At least two Americans imprisoned in Venezuela have reportedly been released in what appears to be a sign that the Biden administration is making headway in negotiating an oil deal to ward off rising gas prices as the United States moves to ban imports of Russian oil.
Gustavo Cardenas, one of the so-called Citgo 6 detainees, and Jorge Alberto Fernandez, a Cuban American tourist detained on suspicions of terrorism for his use of a drone in Venezuela, were the two released.
“Obviously, we’re going to continue to do everything we can to bring anyone who is detained in Venezuela or any other part of the world home, but they happen through different tracks,” White House press secretary Jen Psaki said Monday when asked if Venezuela would have to release U.S. prisoners in exchange for eased sanctions. “They’re all a part of the conversation with Venezuela writ large but not at the same time.”
The news comes after a Saturday meeting, which marked the first high-level sit-down between the two nations in years as the Biden administration reportedly considers easing sanctions on Venezuelan strongman Nicolas Maduro’s regime. Psaki said the purpose of the visit was to discuss “energy security” and the “health and welfare of detained U.S. citizens.”
Officials told the New York Times that the prisoner release Tuesday was not part of an arrangement to lift U.S. restrictions on Venezuelan oil. At least eight other U.S. nationals remain detained in Venezuela, according to the report.
In 2017, Venezuela detained U.S. citizens who were executives on Citgo Petroleum. The six detainees, who became known as the Citgo 6, were accused of financial crimes. The U.S. strongly condemned their detainment and maintained their innocence. Venezuela has also holds Matthew Heath, a marine veteran, and former Special Forces members Airan Berry and Luke Denman.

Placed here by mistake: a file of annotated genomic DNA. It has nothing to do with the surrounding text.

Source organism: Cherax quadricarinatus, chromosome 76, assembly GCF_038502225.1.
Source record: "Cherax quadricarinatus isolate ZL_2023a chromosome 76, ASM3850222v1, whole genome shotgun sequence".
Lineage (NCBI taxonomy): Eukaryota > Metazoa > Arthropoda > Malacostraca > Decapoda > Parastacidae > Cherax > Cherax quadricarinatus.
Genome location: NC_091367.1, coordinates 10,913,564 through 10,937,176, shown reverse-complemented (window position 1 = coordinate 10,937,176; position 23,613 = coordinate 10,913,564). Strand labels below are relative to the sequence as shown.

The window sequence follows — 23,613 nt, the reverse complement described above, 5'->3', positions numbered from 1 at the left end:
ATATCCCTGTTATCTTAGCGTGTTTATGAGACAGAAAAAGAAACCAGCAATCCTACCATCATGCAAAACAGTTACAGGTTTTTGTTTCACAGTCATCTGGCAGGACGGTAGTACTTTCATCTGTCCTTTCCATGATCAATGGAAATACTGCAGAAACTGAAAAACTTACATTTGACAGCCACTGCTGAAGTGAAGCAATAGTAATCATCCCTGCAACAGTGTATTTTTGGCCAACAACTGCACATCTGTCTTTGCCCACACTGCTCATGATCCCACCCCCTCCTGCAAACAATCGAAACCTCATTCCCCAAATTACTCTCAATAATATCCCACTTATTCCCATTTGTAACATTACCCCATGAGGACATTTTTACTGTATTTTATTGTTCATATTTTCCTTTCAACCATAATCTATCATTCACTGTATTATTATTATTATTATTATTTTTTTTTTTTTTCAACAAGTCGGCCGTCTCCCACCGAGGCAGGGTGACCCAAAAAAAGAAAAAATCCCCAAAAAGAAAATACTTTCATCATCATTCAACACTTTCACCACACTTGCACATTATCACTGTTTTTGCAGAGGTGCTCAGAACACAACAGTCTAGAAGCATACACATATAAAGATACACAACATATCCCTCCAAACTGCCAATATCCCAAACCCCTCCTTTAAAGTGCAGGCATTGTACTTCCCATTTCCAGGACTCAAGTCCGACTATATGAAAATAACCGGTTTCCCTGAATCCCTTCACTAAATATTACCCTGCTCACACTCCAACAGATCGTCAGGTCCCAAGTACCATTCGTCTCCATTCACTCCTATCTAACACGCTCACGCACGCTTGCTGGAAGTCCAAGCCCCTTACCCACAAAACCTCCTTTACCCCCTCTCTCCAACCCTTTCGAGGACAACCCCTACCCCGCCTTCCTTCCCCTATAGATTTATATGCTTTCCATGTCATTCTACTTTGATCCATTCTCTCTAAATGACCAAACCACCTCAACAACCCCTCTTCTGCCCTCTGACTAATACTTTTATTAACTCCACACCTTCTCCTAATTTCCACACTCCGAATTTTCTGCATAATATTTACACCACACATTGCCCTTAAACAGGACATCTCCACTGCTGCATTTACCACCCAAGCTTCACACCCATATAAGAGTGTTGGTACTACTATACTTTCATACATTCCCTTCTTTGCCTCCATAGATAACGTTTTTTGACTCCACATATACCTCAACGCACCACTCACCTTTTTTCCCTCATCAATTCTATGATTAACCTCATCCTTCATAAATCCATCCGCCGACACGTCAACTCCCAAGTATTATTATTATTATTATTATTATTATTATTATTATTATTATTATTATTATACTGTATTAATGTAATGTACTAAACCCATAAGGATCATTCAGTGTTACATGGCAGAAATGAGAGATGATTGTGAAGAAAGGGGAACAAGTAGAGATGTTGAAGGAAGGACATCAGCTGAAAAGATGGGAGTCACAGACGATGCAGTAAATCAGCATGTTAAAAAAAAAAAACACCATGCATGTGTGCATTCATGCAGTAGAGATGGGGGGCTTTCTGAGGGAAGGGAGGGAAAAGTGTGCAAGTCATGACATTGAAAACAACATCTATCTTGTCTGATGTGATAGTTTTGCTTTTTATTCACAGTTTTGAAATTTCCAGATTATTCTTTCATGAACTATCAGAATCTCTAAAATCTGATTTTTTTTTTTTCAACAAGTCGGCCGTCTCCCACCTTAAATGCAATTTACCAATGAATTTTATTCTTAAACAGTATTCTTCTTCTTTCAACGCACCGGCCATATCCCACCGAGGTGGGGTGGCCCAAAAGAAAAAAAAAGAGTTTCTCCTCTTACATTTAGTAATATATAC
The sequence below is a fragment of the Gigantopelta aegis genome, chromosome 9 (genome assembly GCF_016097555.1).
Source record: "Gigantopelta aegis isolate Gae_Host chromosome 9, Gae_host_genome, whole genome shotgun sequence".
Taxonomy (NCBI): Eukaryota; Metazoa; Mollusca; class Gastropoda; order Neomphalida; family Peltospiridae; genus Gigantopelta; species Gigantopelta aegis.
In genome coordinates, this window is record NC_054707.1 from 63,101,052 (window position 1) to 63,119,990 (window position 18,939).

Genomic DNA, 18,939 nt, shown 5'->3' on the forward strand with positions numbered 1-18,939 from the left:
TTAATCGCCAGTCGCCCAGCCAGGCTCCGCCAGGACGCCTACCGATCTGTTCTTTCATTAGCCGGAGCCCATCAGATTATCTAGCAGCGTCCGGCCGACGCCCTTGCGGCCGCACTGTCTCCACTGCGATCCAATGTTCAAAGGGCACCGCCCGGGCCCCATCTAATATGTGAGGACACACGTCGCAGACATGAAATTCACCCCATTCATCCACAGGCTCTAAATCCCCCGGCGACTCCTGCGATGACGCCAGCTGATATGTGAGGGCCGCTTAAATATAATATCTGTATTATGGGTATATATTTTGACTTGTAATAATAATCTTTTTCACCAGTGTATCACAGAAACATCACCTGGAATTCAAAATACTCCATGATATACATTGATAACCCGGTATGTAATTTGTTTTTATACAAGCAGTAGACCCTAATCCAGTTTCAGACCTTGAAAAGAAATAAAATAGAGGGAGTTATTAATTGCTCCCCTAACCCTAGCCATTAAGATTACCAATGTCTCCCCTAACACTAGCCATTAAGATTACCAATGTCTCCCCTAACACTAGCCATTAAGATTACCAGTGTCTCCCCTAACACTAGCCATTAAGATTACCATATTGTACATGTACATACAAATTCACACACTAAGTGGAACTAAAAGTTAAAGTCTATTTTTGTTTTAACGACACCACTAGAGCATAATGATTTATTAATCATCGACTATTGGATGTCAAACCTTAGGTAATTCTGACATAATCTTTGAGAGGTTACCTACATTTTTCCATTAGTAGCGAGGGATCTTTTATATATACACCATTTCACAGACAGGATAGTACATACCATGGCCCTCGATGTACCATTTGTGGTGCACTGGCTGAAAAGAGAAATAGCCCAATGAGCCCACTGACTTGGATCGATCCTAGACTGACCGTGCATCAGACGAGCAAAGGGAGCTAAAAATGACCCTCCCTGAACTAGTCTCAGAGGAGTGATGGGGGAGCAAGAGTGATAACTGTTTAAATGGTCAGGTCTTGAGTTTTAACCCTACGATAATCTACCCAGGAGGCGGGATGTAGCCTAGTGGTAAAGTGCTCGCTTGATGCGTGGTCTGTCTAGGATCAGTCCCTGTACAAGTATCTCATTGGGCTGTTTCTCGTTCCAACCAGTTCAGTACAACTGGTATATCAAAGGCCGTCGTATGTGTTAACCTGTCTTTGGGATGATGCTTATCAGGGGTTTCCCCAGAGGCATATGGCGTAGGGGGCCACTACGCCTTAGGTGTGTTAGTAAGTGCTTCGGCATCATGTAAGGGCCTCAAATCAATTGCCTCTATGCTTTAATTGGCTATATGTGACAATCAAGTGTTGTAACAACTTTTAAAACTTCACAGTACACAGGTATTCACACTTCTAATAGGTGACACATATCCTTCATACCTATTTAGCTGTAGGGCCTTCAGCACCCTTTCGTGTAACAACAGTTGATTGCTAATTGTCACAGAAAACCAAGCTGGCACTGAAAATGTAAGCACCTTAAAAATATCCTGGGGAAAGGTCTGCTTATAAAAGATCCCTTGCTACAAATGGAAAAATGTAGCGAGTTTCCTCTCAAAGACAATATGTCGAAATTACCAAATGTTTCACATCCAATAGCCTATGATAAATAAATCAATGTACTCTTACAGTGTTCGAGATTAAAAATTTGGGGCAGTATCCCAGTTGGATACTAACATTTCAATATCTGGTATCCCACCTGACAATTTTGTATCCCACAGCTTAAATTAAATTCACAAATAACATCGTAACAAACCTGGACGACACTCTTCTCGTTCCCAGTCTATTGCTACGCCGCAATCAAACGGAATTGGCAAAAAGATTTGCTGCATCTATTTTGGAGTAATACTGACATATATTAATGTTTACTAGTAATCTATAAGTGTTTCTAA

On Tuesday, President Joe Biden announced a ban on Russian oil and gas in the U.S. in response to Russia’s bloody offensive in Ukraine. In order to fill the void of Russian oil and quell soaring gas prices, the U.S. has been exploring options to replace Russian oil imports. For example, the Biden administration is reportedly seeking to mend relations with Gulf allies. While U.S. relations with Venezuela are at a low point, the South American nation boasts the largest oil reserves in the world, according to the U.S. Energy Information Agency.
Venezuela remains one of Russia’s most faithful allies in the Western Hemisphere. Venezuela abstained from a U.N. vote last week to condemn Russia for its war against Ukraine. While Venezuela may not want to sour its relation with Russia, the country is battling rampant inflation and dire economic conditions. Lifting U.S. restrictions on Venezuelan oil could give the oil-rich nation an economic lifeline.
The Washington Examiner reached out to the State Department for comment but did not receive a response. The prospects of an oil deal with Venezuela have been met with bipartisan uneasiness.
“A barrel of oil from Iran or Venezuela has the exact same impact on the climate as a barrel of oil from America. The only difference is who gets the jobs & the money from it. So produce more American oil now,” Sen. Marco Rubio, a Florida Republican, tweeted Tuesday night.
“We shouldn’t be advancing other countries who don’t share our values. I think the opportunity here is to do it domestically [and] create jobs here. Deal with it domestically, and see if we can help Europe out too,” Sen. Jon Tester, a Montana Democrat, told CNN Tuesday.